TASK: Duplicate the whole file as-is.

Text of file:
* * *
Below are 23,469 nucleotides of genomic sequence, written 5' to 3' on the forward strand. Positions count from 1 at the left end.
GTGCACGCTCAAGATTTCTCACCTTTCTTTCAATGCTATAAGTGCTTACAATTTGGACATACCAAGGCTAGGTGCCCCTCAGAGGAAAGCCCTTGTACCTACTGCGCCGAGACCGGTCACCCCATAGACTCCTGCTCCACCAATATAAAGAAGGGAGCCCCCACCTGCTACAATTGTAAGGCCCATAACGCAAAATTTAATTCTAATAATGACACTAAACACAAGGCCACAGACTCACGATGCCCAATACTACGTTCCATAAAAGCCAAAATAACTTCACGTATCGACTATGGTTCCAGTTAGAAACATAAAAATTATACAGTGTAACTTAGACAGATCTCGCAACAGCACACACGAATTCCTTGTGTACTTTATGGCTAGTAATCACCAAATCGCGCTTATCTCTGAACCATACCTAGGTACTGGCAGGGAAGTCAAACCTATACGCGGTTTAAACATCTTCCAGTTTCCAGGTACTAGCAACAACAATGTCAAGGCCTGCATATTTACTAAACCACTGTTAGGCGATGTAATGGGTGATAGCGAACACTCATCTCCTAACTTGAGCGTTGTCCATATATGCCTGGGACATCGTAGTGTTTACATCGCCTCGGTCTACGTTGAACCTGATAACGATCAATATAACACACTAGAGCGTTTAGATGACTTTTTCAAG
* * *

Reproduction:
Below are 23,469 nucleotides of genomic sequence, written 5' to 3' on the forward strand. Positions count from 1 at the left end.
GTGCACGCTCAAGATTTCTCACCTTTCTTTCAATGCTATAAGTGCTTACAATTTGGACATACCAAGGCTAGGTGCCCCTCAGAGGAAAGCCCTTGTACCTACTGCGCCGAGACCGGTCACCCCATAGACTCCTGCTCCACCAATATAAAGAAGGGAGCCCCCACCTGCTACAATTGTAAGGCCCATAACGCAAAATTTAATTCTAATAATGACACTAAACACAAGGCCACAGACTCACGATGCCCAATACTACGTTCCATAAAAGCCAAAATAACTTCACGTATCGACTATGGTTCCAGTTAGAAACATAAAAATTATACAGTGTAACTTAGACAGATCTCGCAACAGCACACACGAATTCCTTGTGTACTTTATGGCTAGTAATCACCAAATCGCGCTTATCTCTGAACCATACCTAGGTACTGGCAGGGAAGTCAAACCTATACGCGGTTTAAACATCTTCCAGTTTCCAGGTACTAGCAACAACAATGTCAAGGCCTGCATATTTACTAAACCACTGTTAGGCGATGTAATGGGTGATAGCGAACACTCATCTCCTAACTTGAGCGTTGTCCATATATGCCTGGGACATCGTAGTGTTTACATCGCCTCGGTCTACGTTGAACCTGATAACGATCAATATAACACACTAGAGCGTTTAGATGACTTTTTCAAG